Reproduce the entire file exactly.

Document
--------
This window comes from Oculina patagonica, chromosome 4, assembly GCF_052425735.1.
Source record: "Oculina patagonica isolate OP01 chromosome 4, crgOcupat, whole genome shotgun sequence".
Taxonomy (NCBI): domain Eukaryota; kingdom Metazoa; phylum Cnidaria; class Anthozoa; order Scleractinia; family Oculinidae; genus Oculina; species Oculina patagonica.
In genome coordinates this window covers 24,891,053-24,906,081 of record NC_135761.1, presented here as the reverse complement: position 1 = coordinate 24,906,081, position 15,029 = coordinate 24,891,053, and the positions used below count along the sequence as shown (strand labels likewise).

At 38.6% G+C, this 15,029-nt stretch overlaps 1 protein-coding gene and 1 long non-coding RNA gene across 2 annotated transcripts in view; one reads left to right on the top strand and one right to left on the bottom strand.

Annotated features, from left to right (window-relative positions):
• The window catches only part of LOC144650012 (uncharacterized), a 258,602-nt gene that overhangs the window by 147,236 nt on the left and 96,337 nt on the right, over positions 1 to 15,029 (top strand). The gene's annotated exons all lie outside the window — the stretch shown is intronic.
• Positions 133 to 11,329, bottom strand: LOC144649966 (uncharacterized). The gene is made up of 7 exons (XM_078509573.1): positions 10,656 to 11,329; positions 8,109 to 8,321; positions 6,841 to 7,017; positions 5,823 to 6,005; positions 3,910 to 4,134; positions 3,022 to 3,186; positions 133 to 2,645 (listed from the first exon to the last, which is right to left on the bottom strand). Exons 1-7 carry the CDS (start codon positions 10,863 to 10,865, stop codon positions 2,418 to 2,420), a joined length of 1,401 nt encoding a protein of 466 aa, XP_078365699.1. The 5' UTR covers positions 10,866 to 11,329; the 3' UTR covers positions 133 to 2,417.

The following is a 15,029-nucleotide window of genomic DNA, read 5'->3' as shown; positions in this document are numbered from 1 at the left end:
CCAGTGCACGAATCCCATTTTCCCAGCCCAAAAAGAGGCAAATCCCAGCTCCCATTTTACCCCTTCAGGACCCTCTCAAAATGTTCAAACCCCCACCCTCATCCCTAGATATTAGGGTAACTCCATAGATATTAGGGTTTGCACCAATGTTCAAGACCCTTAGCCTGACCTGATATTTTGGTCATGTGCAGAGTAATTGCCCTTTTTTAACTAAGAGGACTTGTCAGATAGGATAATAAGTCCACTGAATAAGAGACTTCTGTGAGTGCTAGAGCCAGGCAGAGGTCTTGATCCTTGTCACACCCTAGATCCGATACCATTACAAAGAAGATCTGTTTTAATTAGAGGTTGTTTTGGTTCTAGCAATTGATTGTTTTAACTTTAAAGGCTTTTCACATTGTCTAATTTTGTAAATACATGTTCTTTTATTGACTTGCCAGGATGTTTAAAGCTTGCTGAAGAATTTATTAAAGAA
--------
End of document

This window comes from Oculina patagonica, chromosome 4, assembly GCF_052425735.1.
Source record: "Oculina patagonica isolate OP01 chromosome 4, crgOcupat, whole genome shotgun sequence".
Taxonomy (NCBI): domain Eukaryota; kingdom Metazoa; phylum Cnidaria; class Anthozoa; order Scleractinia; family Oculinidae; genus Oculina; species Oculina patagonica.
In genome coordinates this window covers 24,891,053-24,906,081 of record NC_135761.1, presented here as the reverse complement: position 1 = coordinate 24,906,081, position 15,029 = coordinate 24,891,053, and the positions used below count along the sequence as shown (strand labels likewise).

At 38.6% G+C, this 15,029-nt stretch overlaps 1 protein-coding gene and 1 long non-coding RNA gene across 2 annotated transcripts in view; one reads left to right on the top strand and one right to left on the bottom strand.

Annotated features, from left to right (window-relative positions):
• The window catches only part of LOC144650012 (uncharacterized), a 258,602-nt gene that overhangs the window by 147,236 nt on the left and 96,337 nt on the right, over positions 1 to 15,029 (top strand). The gene's annotated exons all lie outside the window — the stretch shown is intronic.
• Positions 133 to 11,329, bottom strand: LOC144649966 (uncharacterized). The gene is made up of 7 exons (XM_078509573.1): positions 10,656 to 11,329; positions 8,109 to 8,321; positions 6,841 to 7,017; positions 5,823 to 6,005; positions 3,910 to 4,134; positions 3,022 to 3,186; positions 133 to 2,645 (listed from the first exon to the last, which is right to left on the bottom strand). Exons 1-7 carry the CDS (start codon positions 10,863 to 10,865, stop codon positions 2,418 to 2,420), a joined length of 1,401 nt encoding a protein of 466 aa, XP_078365699.1. The 5' UTR covers positions 10,866 to 11,329; the 3' UTR covers positions 133 to 2,417.

The following is a 15,029-nucleotide window of genomic DNA, read 5'->3' as shown; positions in this document are numbered from 1 at the left end:
CCAGTGCACGAATCCCATTTTCCCAGCCCAAAAAGAGGCAAATCCCAGCTCCCATTTTACCCCTTCAGGACCCTCTCAAAATGTTCAAACCCCCACCCTCATCCCTAGATATTAGGGTAACTCCATAGATATTAGGGTTTGCACCAATGTTCAAGACCCTTAGCCTGACCTGATATTTTGGTCATGTGCAGAGTAATTGCCCTTTTTTAACTAAGAGGACTTGTCAGATAGGATAATAAGTCCACTGAATAAGAGACTTCTGTGAGTGCTAGAGCCAGGCAGAGGTCTTGATCCTTGTCACACCCTAGATCCGATACCATTACAAAGAAGATCTGTTTTAATTAGAGGTTGTTTTGGTTCTAGCAATTGATTGTTTTAACTTTAAAGGCTTTTCACATTGTCTAATTTTGTAAATACATGTTCTTTTATTGACTTGCCAGGATGTTTAAAGCTTGCTGAAGAATTTATTAAAGAA